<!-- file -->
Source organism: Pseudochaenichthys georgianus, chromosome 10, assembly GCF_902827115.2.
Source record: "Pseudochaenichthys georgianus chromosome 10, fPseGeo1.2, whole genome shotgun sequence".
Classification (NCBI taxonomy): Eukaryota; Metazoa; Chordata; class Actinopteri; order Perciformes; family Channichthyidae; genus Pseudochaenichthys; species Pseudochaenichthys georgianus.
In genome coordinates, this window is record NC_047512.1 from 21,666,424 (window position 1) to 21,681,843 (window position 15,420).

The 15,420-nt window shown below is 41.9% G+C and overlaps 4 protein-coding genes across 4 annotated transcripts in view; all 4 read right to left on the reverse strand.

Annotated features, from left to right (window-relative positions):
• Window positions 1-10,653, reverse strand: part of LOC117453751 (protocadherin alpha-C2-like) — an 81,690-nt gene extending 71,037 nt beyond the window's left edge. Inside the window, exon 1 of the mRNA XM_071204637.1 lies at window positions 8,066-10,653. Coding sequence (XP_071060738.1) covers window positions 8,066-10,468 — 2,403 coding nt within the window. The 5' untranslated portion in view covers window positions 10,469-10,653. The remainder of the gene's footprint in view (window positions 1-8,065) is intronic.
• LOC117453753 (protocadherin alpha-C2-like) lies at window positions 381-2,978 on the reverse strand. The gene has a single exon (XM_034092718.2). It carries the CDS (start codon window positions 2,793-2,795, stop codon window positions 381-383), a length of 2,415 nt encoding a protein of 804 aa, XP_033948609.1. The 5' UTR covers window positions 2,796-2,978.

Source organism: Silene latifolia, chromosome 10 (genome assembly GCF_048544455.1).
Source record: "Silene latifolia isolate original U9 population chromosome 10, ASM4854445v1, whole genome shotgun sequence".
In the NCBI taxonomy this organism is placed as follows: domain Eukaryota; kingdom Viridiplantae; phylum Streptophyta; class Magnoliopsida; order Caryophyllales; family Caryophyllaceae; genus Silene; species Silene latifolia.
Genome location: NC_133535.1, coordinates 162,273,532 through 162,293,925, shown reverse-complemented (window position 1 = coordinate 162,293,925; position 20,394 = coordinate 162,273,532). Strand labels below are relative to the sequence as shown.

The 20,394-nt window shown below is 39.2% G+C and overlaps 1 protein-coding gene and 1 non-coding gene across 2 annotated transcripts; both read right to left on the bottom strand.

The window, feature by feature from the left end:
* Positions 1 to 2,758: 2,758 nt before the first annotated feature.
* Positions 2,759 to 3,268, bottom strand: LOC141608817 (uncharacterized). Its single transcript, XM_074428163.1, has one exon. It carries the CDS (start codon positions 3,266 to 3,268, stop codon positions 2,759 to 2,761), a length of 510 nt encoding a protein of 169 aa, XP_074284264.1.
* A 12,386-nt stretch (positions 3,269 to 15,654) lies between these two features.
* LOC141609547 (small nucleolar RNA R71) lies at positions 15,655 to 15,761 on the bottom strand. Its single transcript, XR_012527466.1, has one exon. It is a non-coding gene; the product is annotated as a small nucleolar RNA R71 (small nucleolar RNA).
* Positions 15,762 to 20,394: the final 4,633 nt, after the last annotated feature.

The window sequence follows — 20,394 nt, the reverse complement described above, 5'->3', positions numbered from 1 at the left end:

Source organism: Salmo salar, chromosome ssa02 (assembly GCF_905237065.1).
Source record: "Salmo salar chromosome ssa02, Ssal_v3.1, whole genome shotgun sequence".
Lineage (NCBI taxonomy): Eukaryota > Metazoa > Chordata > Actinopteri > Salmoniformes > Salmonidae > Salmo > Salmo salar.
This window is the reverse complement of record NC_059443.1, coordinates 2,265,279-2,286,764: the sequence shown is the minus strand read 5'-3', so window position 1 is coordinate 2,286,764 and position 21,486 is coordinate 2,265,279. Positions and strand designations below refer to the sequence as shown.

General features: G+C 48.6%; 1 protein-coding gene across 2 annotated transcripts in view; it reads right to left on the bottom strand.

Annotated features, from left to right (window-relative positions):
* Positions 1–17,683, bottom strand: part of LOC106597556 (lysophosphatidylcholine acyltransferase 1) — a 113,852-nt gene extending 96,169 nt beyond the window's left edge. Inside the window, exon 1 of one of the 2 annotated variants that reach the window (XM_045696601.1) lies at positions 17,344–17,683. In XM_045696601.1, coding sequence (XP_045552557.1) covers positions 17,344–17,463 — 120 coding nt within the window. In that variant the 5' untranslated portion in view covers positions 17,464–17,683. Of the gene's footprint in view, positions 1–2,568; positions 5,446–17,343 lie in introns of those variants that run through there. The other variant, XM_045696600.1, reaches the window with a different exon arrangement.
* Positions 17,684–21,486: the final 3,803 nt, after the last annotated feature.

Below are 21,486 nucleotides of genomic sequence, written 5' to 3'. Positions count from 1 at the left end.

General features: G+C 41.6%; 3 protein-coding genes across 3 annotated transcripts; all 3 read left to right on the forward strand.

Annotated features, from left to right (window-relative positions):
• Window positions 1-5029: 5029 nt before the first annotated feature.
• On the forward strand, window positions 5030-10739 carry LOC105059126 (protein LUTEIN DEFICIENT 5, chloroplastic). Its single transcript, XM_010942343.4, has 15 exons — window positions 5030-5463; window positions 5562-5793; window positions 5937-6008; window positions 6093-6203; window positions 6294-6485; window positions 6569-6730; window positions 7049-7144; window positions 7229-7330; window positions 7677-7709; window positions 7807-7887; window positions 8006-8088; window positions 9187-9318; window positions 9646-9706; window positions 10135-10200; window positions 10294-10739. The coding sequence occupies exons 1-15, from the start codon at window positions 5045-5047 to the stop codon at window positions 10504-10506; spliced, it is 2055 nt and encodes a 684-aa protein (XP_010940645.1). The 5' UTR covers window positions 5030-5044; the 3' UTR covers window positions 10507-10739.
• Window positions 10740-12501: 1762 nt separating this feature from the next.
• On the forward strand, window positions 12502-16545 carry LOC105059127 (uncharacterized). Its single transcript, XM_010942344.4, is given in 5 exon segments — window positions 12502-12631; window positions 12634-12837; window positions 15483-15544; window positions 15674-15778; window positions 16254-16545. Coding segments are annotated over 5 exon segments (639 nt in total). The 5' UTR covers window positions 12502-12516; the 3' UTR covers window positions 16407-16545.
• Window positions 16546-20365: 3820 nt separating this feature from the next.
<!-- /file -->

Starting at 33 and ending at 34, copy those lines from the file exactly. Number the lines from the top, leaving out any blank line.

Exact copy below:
• On the forward strand, window positions 5030-10739 carry LOC105059126 (protein LUTEIN DEFICIENT 5, chloroplastic). Its single transcript, XM_010942343.4, has 15 exons — window positions 5030-5463; window positions 5562-5793; window positions 5937-6008; window positions 6093-6203; window positions 6294-6485; window positions 6569-6730; window positions 7049-7144; window positions 7229-7330; window positions 7677-7709; window positions 7807-7887; window positions 8006-8088; window positions 9187-9318; window positions 9646-9706; window positions 10135-10200; window positions 10294-10739. The coding sequence occupies exons 1-15, from the start codon at window positions 5045-5047 to the stop codon at window positions 10504-10506; spliced, it is 2055 nt and encodes a 684-aa protein (XP_010940645.1). The 5' UTR covers window positions 5030-5044; the 3' UTR covers window positions 10507-10739.
• Window positions 10740-12501: 1762 nt separating this feature from the next.